"In the four hundred and eightieth year after the Israelites came out of Egypt, in the fourth year of Solomon's reign over Israel, in the month of Ziv, the second month, he began to build the Temple of the LORD" (I Kings 6:1).

In 967 B.C. – the fourth year of Solomon's reign as King over Israel, Solomon began building for God a Temple. The Temple – a building designed by God (II Samuel 7, I Chronicles 17) –  represents in every function, form, feast and festival, sacrifice and ritual, the Person and work of Jesus Christ. The Temple was simply "the dwelling place of God" where sinners dared not approach without a proper understanding of the demands for sacrifice, priestly intercession, and a healthy respect for the One who dwelt inside. Remember, 120 years was the time period representing God's judgment on Moses and God's judgment on the Kingdom of Israel. 480 years is 120 four times over, and the Temple is built 480 years AFTER God entered into covenant with the nation of Israel. Like Moses, like Israel's kings, the entire nation of Israel had fallen into severe disbelief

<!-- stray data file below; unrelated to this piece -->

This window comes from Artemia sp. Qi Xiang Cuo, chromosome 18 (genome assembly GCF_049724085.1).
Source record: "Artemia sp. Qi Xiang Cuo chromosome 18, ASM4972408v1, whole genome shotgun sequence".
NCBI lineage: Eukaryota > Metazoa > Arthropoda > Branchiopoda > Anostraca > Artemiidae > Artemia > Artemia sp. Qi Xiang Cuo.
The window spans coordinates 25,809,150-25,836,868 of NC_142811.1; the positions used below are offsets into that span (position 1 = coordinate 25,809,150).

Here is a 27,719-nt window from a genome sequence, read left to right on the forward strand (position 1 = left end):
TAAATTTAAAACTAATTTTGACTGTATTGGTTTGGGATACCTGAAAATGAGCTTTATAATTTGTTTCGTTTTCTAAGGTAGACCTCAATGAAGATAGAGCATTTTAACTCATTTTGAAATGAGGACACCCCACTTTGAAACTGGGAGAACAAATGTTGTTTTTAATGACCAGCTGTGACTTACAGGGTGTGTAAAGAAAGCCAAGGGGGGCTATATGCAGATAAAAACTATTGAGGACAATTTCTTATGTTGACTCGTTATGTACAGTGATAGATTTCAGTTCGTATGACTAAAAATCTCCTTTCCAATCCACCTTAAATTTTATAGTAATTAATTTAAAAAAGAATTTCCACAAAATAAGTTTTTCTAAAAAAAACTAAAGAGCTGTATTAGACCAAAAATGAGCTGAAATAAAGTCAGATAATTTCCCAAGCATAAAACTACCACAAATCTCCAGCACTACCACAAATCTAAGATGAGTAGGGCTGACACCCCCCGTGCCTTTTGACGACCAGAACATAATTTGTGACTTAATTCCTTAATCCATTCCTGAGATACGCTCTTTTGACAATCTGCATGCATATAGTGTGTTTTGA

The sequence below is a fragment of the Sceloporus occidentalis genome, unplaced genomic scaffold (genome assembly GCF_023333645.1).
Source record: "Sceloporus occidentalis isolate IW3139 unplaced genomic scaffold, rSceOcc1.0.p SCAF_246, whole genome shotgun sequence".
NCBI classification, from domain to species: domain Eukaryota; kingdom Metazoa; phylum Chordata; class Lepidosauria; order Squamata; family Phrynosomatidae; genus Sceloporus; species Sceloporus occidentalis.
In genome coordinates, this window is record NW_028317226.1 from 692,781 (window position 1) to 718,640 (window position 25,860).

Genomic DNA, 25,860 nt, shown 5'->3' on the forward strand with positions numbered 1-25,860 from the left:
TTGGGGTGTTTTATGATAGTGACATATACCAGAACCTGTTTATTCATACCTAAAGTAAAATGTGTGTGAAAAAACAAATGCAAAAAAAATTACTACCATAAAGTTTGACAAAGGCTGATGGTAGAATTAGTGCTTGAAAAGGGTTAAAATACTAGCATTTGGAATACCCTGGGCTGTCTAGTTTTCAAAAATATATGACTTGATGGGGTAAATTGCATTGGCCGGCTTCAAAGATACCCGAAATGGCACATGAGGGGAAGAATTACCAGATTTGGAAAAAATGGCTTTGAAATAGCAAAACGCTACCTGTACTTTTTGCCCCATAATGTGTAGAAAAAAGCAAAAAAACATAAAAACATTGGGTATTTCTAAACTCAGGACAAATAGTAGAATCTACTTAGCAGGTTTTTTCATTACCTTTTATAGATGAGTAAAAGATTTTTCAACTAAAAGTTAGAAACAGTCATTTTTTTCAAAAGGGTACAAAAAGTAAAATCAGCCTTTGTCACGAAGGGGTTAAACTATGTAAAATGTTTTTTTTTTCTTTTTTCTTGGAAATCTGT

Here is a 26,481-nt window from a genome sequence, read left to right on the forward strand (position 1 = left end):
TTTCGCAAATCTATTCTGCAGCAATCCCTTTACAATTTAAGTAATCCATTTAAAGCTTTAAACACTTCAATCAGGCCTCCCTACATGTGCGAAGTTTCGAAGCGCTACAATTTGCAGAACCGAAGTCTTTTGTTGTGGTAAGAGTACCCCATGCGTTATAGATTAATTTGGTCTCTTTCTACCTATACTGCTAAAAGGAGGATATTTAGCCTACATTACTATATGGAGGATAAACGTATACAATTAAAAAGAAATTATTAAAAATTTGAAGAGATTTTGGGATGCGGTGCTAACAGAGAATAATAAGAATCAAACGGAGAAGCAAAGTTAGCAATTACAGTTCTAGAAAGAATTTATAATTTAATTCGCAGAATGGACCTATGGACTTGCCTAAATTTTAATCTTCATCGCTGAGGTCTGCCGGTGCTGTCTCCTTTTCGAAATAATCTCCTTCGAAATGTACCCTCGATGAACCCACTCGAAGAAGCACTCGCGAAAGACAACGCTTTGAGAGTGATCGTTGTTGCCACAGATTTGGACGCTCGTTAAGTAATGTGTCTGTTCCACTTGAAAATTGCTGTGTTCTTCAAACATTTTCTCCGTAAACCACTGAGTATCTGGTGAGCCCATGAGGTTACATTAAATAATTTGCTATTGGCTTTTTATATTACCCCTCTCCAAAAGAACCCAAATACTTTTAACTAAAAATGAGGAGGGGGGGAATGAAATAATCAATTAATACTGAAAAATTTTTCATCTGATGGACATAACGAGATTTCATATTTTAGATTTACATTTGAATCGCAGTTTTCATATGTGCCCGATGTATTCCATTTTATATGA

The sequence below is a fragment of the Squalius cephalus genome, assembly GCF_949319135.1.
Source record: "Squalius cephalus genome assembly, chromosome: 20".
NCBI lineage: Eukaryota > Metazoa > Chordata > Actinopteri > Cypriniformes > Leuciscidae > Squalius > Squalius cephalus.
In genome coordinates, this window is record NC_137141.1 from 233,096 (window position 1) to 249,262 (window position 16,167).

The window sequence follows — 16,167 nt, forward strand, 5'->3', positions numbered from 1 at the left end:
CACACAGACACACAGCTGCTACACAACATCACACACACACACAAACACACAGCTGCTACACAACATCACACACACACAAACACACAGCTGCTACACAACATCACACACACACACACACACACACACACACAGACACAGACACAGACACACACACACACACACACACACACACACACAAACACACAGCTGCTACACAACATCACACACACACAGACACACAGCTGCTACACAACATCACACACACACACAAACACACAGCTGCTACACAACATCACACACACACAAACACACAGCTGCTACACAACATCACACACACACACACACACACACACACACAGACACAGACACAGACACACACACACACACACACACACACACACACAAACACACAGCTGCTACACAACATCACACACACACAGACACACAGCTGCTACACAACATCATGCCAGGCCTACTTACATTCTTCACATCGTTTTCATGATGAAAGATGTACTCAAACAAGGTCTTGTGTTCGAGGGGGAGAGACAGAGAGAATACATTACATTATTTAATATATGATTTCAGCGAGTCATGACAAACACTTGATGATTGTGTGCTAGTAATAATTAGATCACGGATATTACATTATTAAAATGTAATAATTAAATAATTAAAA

When you read the history of Israel from the Exodus (1447 B.C.) to the construction of the Temple (967 B.C.), you get the sense that Israel completely failed in living up to their end of the Covenant. The Temple in Jerusalem becomes the place where the "Shekinah" Glory of God descends, and where the High Priest, once a year on "The Day of Atonement," petitions God on behalf of Israel. Through the sacrifices that foreshadowed  the coming of the Promised One, the Seed of Abraham, God would refrain from executing judgment on His people.

Date # 5
722 B.C. 
The Northern Kingdom of Israel Falls to Assyria
The Law demanded obedience or a curse, and a curse the Northern Kingdom could never reverse. Israel rebelled against God time after time, and in 722 B.C. Assyria brought Israel to the end of their line.
After the Kingdom of Israel split into the Northern Kingdom (Israel) and the Southern Kingdom (Judah) in 931 B.C., the Northern Kingdom of Ten Tribes (all but Judah and Benjamin), established the city of Samaria as their capital, and built for themselves Temples at Dan and Bethel (I Kings12:26-33). Of the nineteen kings of the northern Kingdom, every one of them "did evil in the sight of the Lord" (II Kings 17:2).

Hosea, a prophet to the Northern Kingdom of Israel, was told by God in a very visual way that Israel had become "Lo-Ammi," which means "no longer My people" (Hosea 1:9). Because of Israel's disobedience to the Law, God divorced Israel. He told Hosea, "I will soon punish (Israel) and put an end to the Kingdom of Israel" (Hosea 1:4).